The Two Kinds of Money



Henry George
The Science of Political Economy

Book V, Money -- The Medium Of Exchange and Measure of Value

Chapter VI
The Two Kinds of Money

[Showing That One Originates In Value From Production, The Other In Value From Obligation]*

[Money peculiarly the representative of value -- Two kinds of money in the more highly civilized world -- Commodity money and value from production -- Credit money and value from obligation -- Of credit money -- Of commodity money -- Of intrinsic value -- Gold coin the only intrinsic value money now in circulation in the United States, England, France or Germany.]

**

01

While value is always one and the same power, that of commanding labor in exchange, there are as we have seen, with reference to its sources, two different kinds of value -- that which proceeds from production and that which proceeds from obligation. Now money is peculiarly the representative of value -- the common medium or flux through which things are exchanged with reference to their value, and the common measure of value. And corresponding to and proceeding from this distinction between the two kinds of value, there are, we find, two kinds of money in use in the more highly civilized world today -- the one, which we may call commodity money, originating in the value proceeding from production; and the other, which we may call credit money, originating in the value proceeding from obligation.

02

This distinction has of course no relation to differences of denomination, such as those between English pounds, French francs and American dollars. These are but differences of nomenclature. Nor yet does it coincide with differences in the material used as money, as for instance that between metal money and paper money. For while all paper money is credit money, all metal money is not commodity money. What I understand by commodity money is money which exchanges at its value as a commodity, that is to say, which passes current at no more than its "intrinsic value," or value of the material of which it is composed. Credit money is money which exchanges at a greater value than that of the material of which it is composed. In the one case the whole value for which the money exchanges is the value it would have as a commodity. In the other case the value for which the money exchanges is greater than its commodity value, and hence some part at least of its exchange value as money is given to it by credit or trust.

03

For instance, a man who exchanges ten dollars' worth of wheat for a coin containing ten dollars' worth of gold makes in reality a barter. He exchanges one commodity for an equal value of another commodity, crediting or trusting nobody, but having in the coin he has received a commodity which, irrespective of its use as money, has an equal value to that he gave. But the man who exchanges ten dollars' worth of wheat for a ten-dollar note receives for a commodity worth ten dollars what, as a commodity, has only the value of a bit of paper, a value practically infinitesimal. What renders him willing to take it as an equivalent of the wheat is the faith or credit or trust that he can in turn exchange it as money at the same valuation. If he drops the coin into the sea, he loses value to the extent of ten dollars, and the sum of wealth is lessened by that amount. If he burns the paper note, he suffers loss to the value of ten dollars, but he alone; the sum of wealth is only infinitesimally lessened. Paper money is in truth of the same nature as the check or order of an individual or corporation except (and in this lies the difference that makes it money) that it has a wider and readier credit. The value of the coin of full intrinsic value, like the value of the wheat, is a value that comes from production. But the value of the paper money is, like the value of the check or order, a value from obligation.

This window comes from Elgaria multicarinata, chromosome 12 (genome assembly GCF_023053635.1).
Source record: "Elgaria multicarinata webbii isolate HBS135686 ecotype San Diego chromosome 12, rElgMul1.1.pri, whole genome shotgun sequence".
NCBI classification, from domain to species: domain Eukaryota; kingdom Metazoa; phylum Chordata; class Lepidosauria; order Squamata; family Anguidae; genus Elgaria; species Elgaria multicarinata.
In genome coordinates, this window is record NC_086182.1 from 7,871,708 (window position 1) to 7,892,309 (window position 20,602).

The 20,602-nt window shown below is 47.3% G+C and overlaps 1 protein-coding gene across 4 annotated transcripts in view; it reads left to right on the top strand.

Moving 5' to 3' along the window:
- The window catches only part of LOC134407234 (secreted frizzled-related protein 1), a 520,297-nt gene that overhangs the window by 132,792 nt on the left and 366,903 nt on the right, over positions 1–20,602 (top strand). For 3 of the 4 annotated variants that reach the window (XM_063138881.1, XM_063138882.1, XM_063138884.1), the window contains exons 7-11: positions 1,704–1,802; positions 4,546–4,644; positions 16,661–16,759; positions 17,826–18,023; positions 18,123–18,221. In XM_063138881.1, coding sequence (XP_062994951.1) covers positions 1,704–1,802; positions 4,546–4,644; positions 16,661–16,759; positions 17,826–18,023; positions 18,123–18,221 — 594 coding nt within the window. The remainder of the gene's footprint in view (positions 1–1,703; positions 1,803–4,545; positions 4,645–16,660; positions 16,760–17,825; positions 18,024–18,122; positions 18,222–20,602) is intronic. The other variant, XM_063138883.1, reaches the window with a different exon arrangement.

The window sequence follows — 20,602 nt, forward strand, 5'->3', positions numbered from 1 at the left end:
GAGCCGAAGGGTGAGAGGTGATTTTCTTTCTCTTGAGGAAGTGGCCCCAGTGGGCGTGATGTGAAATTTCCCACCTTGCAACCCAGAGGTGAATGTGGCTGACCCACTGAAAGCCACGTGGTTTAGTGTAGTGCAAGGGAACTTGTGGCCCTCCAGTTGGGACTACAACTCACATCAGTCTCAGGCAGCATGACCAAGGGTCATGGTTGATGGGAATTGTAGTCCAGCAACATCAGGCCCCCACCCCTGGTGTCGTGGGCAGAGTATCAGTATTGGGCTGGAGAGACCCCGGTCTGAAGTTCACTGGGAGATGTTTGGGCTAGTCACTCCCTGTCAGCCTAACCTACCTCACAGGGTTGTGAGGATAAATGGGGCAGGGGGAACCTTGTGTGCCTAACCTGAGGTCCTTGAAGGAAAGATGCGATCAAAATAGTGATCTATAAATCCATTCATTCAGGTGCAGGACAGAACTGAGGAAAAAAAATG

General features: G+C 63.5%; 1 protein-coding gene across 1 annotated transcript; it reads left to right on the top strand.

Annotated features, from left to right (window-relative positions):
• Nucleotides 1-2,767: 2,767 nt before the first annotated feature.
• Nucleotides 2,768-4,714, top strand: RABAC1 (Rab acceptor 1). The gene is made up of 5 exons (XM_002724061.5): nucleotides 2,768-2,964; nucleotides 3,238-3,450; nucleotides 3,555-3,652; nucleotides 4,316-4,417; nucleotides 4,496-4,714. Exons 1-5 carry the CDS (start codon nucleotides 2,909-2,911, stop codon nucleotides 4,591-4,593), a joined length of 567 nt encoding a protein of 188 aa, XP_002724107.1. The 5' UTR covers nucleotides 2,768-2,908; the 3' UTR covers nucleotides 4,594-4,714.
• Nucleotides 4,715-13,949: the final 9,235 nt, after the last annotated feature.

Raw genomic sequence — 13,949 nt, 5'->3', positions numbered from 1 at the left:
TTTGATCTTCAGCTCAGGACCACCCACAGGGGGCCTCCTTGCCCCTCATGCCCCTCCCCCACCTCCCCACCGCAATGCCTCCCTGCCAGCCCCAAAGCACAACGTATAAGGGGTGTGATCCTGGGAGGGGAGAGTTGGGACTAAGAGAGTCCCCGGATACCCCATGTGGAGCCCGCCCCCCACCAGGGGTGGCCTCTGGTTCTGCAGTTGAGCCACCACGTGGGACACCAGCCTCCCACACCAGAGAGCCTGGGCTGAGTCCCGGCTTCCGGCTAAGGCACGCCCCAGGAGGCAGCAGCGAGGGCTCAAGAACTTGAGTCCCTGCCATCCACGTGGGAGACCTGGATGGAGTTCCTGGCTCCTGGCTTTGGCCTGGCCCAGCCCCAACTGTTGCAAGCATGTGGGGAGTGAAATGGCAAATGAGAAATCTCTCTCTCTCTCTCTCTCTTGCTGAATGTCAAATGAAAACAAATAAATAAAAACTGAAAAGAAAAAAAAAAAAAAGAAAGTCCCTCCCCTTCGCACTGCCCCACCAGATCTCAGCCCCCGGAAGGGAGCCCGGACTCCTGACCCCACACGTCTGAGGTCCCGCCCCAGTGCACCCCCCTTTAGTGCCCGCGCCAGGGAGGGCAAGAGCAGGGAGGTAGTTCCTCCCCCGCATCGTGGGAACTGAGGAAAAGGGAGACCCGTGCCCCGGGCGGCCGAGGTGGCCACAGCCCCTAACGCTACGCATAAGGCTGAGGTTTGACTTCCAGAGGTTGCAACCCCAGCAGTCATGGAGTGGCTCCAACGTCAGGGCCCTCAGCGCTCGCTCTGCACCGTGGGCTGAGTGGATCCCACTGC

04

The first money in use was doubtless a commodity money, and there are some countries where it is still the principal money, and places perhaps where it is the only money. But in the more highly civilized countries it has been very largely superseded by credit money. In the United States, for instance, the only commodity or intrinsic value money now in circulation is the gold coinage of the United States. Our silver dollars have an intrinsic or commodity value of only some fifty cents, and the value of our subsidiary coinage is still less. That they circulate in the United States at the same value as gold shows that their exchange value has no reference to their intrinsic value. They are in reality as much credit money as is the greenback or treasury note, the difference being that the stamp, which evidences their credit and thus secures their circulation, is impressed not on paper, but on a metallic material. The substitution of what is now the cheapest of metals, steel, or the utter elimination of intrinsic value, would not in the slightest lessen their circulating value. What is true of the United States in this respect is also true of England, of France, of Germany, and of all the nations that have adopted gold as the common measure of value. Their only commodity money is certain gold coins; their other coins being token or credit money. In the countries that have retained silver as the common measure of value the standard coin is generally commodity money, but the subsidiary coins, having less intrinsic value, are in reality credit money.



* Merely the title in this heading appears in MS. -- H.G. JR. ** Ibid

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